Managing pH is one of the most important aspects of soil fertility and soil health in turf and landscapes. As fall planting season approaches, take measures to assess soil pH and ammend soils as needed.
Late summer/fall planting season for turfgrasses, perennials, and cool season annual beds is coming up. It is important to not to forget pH management as you prepare soils for planting. If you have not done so already, take soil samples from areas to be planted and send to an accredited lab (such as the UD Soil Testing Lab) for pH and mineral nutrient testing. The test results will provide information on lime requirements – both rate and type of lime to use for standard plantings (or soil acidifying requirements for acid loving plants).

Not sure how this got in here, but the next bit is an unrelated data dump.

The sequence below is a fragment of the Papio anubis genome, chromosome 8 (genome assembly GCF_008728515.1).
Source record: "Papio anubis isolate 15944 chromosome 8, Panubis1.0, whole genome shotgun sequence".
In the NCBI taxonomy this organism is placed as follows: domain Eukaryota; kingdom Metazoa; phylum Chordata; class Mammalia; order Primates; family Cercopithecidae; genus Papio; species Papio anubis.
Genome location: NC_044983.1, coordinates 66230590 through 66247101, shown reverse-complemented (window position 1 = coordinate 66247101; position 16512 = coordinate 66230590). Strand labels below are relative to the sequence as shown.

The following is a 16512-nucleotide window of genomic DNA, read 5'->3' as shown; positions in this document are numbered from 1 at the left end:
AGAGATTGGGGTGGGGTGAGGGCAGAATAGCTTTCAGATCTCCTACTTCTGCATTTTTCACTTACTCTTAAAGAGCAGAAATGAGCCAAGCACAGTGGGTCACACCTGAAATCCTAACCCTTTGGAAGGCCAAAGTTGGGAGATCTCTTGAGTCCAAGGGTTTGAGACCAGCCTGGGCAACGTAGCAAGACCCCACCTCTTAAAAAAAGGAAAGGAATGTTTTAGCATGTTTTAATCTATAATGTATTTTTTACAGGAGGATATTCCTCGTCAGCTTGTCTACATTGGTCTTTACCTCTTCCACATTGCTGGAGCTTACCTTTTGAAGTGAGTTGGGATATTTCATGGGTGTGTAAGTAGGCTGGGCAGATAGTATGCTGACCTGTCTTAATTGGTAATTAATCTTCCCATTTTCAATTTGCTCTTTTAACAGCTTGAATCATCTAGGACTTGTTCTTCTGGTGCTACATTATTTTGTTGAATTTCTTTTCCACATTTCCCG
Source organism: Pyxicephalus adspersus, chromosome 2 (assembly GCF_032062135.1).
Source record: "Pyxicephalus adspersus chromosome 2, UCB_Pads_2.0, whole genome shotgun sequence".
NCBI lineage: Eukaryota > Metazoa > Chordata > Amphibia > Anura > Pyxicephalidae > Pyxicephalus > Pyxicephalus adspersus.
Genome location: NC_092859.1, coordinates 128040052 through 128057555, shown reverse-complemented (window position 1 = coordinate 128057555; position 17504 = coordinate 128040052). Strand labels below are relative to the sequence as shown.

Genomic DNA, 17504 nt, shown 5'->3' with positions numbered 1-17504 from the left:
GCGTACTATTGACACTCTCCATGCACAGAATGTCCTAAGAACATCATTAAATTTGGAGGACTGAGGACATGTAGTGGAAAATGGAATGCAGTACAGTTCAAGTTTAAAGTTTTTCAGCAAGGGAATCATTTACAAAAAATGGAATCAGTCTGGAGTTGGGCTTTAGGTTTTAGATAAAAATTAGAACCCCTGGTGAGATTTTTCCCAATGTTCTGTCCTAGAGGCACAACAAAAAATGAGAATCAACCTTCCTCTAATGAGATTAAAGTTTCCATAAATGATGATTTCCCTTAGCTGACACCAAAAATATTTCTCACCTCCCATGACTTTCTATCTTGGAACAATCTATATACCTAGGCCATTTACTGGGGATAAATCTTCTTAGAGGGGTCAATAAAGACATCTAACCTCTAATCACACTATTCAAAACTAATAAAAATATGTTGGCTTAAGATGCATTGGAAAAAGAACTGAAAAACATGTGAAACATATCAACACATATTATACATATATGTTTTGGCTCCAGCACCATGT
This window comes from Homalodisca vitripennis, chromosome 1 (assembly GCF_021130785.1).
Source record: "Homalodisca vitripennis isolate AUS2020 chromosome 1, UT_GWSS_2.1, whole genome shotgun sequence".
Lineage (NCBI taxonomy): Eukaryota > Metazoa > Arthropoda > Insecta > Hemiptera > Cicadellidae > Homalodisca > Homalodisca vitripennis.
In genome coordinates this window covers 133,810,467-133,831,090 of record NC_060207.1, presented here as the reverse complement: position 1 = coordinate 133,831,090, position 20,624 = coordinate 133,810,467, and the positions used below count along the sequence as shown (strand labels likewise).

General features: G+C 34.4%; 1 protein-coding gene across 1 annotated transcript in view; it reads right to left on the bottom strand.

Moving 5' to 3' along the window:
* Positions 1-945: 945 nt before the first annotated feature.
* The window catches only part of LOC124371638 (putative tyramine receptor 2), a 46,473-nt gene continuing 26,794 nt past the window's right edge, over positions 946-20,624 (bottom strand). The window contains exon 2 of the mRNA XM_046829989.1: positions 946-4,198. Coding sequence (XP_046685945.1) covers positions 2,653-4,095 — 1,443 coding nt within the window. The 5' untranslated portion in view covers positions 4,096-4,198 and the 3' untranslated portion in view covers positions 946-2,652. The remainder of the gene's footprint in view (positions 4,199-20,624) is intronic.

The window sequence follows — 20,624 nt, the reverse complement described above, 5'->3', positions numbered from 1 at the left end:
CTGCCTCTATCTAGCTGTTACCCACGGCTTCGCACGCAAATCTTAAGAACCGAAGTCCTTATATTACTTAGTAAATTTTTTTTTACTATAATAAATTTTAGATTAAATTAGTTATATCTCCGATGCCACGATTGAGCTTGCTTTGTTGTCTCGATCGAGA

Most woody plants can tolerate a wide range of pH’s; however, perennials, annuals, and turfgrasses are more sensitive to pH. For the majority of these plants the ideal pH range is 6.0-6.5. If pH values are below 5.3 root growth will be impacted, toxic levels of Aluminum and Manganese may be present, and you may see deficiencies of Magnesium and Calcium. If an area has been over-limed in the past and the pH is above 6.8 you may see micronutrient deficiencies such as Manganese or Iron (especially in turf). For acid loving plants (blueberries, Azaleas, Rhododendrons) that thrive in pH’s below 5.4, elevated pH can result in poor growth and micronutrient deficiencies.
Gordon Johnson, Extension Agriculture Agent, UD, Kent County.